Parable of the BicycleIn his transformational book Believing Christ, Stephen Robinson uses the “Parable of the Bicycle” to represent how the atonement works in our lives.

The parable is a touching story about Robinson's young daughter trying, unsuccessful, to save enough money for a bicycle. She saves what she can manage — which isn't much — and her dad makes up the rest, so she can get her dream bike.

Years ago, a friend told me that her husband related that story to numerous investigators while serving his mission. And he told it as if it were his own, true experience.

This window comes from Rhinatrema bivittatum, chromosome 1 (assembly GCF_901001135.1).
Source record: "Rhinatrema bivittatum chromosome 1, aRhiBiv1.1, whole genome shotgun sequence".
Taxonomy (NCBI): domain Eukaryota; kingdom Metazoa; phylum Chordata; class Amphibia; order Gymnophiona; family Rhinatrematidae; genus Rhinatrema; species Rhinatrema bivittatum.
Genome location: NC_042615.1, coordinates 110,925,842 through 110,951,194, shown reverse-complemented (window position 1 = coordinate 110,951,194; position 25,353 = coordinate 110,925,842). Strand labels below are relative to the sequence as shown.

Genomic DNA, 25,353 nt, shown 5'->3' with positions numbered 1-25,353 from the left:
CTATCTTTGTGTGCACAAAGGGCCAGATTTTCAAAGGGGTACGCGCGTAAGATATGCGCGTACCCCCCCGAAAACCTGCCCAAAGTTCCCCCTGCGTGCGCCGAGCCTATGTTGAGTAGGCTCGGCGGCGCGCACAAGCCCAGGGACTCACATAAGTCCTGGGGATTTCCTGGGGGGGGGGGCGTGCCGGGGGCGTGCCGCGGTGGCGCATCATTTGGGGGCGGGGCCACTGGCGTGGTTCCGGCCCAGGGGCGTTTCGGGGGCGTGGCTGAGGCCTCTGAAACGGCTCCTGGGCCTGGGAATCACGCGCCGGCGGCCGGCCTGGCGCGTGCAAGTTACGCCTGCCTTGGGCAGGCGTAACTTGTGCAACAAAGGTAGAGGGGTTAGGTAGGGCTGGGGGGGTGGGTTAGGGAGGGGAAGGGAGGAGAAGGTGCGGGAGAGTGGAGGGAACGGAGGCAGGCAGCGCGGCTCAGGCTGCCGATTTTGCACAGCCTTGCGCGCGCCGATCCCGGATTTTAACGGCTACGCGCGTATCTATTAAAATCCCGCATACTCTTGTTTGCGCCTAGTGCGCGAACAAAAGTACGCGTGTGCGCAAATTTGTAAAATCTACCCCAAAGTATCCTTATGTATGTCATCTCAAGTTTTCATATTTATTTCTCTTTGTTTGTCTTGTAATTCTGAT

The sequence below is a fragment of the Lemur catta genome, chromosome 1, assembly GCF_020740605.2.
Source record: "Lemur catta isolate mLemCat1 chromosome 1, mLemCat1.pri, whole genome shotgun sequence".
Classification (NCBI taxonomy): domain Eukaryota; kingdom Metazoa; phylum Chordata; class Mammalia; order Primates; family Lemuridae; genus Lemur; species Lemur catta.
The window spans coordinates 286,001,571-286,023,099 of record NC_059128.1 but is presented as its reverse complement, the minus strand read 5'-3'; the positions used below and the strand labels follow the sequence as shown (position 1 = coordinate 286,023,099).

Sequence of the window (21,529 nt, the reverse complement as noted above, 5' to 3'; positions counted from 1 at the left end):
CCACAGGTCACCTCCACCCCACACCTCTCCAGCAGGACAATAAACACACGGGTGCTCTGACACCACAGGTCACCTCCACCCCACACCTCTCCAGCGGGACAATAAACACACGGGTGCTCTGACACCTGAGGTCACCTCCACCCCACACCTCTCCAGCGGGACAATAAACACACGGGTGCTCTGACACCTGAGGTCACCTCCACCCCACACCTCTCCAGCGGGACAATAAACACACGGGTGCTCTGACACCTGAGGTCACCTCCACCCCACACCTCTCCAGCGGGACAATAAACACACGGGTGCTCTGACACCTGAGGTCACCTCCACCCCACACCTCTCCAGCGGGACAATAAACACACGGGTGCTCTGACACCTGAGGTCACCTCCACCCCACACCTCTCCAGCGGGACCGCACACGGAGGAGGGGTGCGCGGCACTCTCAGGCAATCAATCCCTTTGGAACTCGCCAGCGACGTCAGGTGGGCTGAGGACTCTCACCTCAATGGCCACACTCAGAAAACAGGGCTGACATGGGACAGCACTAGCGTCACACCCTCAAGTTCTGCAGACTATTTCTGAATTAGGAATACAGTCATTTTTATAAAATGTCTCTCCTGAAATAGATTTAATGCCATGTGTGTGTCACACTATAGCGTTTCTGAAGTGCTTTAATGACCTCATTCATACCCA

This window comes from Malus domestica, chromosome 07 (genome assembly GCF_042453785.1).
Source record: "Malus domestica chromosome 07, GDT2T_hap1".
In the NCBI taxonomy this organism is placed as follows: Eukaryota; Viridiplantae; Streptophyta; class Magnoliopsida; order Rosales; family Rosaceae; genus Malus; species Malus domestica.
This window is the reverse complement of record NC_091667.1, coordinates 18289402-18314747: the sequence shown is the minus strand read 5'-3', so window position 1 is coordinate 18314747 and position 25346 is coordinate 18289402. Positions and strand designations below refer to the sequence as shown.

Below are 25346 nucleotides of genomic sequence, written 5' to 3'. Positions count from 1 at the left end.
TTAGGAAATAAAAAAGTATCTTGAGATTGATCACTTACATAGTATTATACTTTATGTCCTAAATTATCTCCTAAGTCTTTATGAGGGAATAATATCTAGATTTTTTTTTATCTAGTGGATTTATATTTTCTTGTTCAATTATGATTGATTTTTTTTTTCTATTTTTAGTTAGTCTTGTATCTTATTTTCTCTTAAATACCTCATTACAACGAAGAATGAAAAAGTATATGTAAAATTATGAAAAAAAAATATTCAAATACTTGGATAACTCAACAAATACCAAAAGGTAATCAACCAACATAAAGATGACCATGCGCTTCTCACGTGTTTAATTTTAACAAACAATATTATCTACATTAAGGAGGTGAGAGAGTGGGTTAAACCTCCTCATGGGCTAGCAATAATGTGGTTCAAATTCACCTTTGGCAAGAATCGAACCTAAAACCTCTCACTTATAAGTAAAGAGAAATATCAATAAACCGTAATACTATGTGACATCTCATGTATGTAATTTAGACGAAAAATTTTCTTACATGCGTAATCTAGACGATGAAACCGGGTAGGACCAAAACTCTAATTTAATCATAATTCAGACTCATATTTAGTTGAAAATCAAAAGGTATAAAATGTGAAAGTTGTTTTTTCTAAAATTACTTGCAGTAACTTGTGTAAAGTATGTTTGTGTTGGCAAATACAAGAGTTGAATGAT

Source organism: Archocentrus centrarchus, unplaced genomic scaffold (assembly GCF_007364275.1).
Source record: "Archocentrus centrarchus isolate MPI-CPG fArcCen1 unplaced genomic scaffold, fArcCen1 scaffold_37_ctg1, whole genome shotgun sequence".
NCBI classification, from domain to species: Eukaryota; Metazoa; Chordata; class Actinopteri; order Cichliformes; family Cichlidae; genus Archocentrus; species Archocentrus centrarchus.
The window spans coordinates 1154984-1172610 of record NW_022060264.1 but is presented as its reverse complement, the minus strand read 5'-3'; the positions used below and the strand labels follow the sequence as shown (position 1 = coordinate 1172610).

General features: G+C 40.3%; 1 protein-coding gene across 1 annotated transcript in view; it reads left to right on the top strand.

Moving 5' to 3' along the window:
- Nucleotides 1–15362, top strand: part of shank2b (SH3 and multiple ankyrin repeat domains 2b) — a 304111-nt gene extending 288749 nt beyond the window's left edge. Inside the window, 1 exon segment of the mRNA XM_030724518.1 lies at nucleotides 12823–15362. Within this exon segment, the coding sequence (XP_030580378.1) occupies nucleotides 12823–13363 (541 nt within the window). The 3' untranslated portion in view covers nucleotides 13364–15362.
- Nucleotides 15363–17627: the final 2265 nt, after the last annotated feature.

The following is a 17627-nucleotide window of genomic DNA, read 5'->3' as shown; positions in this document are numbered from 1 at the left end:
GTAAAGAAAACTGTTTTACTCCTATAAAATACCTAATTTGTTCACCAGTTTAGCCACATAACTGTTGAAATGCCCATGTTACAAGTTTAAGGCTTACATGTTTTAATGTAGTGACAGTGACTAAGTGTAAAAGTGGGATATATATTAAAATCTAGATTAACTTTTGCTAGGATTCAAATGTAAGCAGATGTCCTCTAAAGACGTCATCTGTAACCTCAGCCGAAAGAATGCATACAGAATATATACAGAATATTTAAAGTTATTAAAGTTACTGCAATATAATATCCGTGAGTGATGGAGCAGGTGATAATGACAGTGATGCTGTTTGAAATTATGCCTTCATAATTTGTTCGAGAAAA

I was blown away and asked her husband if he really thought lying to investigators was a grand idea. (We were good enough friends that I could do this without an inordinate amount of offense.) His response?

“It always made people cry!”

As if, I suppose, making people cry, having them somehow equate that with “feeling the spirit,” and getting into an emotional foofaraw — and apparently agreeing to be baptized because if it — was a justification for making stuff up.

If you'd read here much, you know that I don't artificially put honesty at the top of the moral food chain. (I don't think any reasonable person does, even though lots of people claim they do and/or think they do.) But I certainly question the efficacy of lying to get converts — when trust is such a central issue.

What do you think?